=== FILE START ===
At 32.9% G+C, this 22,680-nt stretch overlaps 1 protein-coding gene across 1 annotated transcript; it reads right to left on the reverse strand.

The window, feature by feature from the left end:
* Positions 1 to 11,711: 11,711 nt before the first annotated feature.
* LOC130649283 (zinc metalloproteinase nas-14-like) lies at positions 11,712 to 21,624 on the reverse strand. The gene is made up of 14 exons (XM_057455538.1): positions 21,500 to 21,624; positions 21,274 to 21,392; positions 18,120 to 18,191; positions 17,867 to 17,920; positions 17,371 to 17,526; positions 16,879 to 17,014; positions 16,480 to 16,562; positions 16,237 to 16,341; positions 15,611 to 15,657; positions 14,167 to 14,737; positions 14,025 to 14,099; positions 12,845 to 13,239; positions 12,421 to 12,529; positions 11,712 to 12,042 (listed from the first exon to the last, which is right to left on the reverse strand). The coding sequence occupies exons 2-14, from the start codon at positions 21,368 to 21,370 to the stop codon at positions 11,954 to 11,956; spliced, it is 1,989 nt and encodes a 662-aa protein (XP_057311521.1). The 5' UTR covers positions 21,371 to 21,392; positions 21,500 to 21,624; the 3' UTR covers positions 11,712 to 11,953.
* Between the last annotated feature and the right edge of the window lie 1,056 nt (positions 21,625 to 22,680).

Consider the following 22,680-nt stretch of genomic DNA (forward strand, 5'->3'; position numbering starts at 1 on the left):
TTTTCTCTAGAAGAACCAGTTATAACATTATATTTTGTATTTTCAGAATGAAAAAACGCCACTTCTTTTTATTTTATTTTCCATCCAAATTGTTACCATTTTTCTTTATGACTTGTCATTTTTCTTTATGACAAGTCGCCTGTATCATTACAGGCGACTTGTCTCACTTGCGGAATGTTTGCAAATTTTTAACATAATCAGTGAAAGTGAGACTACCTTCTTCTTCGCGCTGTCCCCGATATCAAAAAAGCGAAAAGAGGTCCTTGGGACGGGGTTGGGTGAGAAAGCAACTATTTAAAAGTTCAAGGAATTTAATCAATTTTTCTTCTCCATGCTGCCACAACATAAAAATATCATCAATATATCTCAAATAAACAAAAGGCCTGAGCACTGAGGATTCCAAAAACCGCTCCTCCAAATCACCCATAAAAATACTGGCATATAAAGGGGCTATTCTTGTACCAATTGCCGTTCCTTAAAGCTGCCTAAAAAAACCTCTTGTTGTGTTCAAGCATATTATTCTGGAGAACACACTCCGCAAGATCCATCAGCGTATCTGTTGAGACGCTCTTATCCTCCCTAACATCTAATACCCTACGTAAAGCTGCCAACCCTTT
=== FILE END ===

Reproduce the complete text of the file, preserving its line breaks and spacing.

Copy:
At 32.9% G+C, this 22,680-nt stretch overlaps 1 protein-coding gene across 1 annotated transcript; it reads right to left on the reverse strand.

The window, feature by feature from the left end:
* Positions 1 to 11,711: 11,711 nt before the first annotated feature.
* LOC130649283 (zinc metalloproteinase nas-14-like) lies at positions 11,712 to 21,624 on the reverse strand. The gene is made up of 14 exons (XM_057455538.1): positions 21,500 to 21,624; positions 21,274 to 21,392; positions 18,120 to 18,191; positions 17,867 to 17,920; positions 17,371 to 17,526; positions 16,879 to 17,014; positions 16,480 to 16,562; positions 16,237 to 16,341; positions 15,611 to 15,657; positions 14,167 to 14,737; positions 14,025 to 14,099; positions 12,845 to 13,239; positions 12,421 to 12,529; positions 11,712 to 12,042 (listed from the first exon to the last, which is right to left on the reverse strand). The coding sequence occupies exons 2-14, from the start codon at positions 21,368 to 21,370 to the stop codon at positions 11,954 to 11,956; spliced, it is 1,989 nt and encodes a 662-aa protein (XP_057311521.1). The 5' UTR covers positions 21,371 to 21,392; positions 21,500 to 21,624; the 3' UTR covers positions 11,712 to 11,953.
* Between the last annotated feature and the right edge of the window lie 1,056 nt (positions 21,625 to 22,680).

Consider the following 22,680-nt stretch of genomic DNA (forward strand, 5'->3'; position numbering starts at 1 on the left):
TTTTCTCTAGAAGAACCAGTTATAACATTATATTTTGTATTTTCAGAATGAAAAAACGCCACTTCTTTTTATTTTATTTTCCATCCAAATTGTTACCATTTTTCTTTATGACTTGTCATTTTTCTTTATGACAAGTCGCCTGTATCATTACAGGCGACTTGTCTCACTTGCGGAATGTTTGCAAATTTTTAACATAATCAGTGAAAGTGAGACTACCTTCTTCTTCGCGCTGTCCCCGATATCAAAAAAGCGAAAAGAGGTCCTTGGGACGGGGTTGGGTGAGAAAGCAACTATTTAAAAGTTCAAGGAATTTAATCAATTTTTCTTCTCCATGCTGCCACAACATAAAAATATCATCAATATATCTCAAATAAACAAAAGGCCTGAGCACTGAGGATTCCAAAAACCGCTCCTCCAAATCACCCATAAAAATACTGGCATATAAAGGGGCTATTCTTGTACCAATTGCCGTTCCTTAAAGCTGCCTAAAAAAACCTCTTGTTGTGTTCAAGCATATTATTCTGGAGAACACACTCCGCAAGATCCATCAGCGTATCTGTTGAGACGCTCTTATCCTCCCTAACATCTAATACCCTACGTAAAGCTGCCAACCCTTT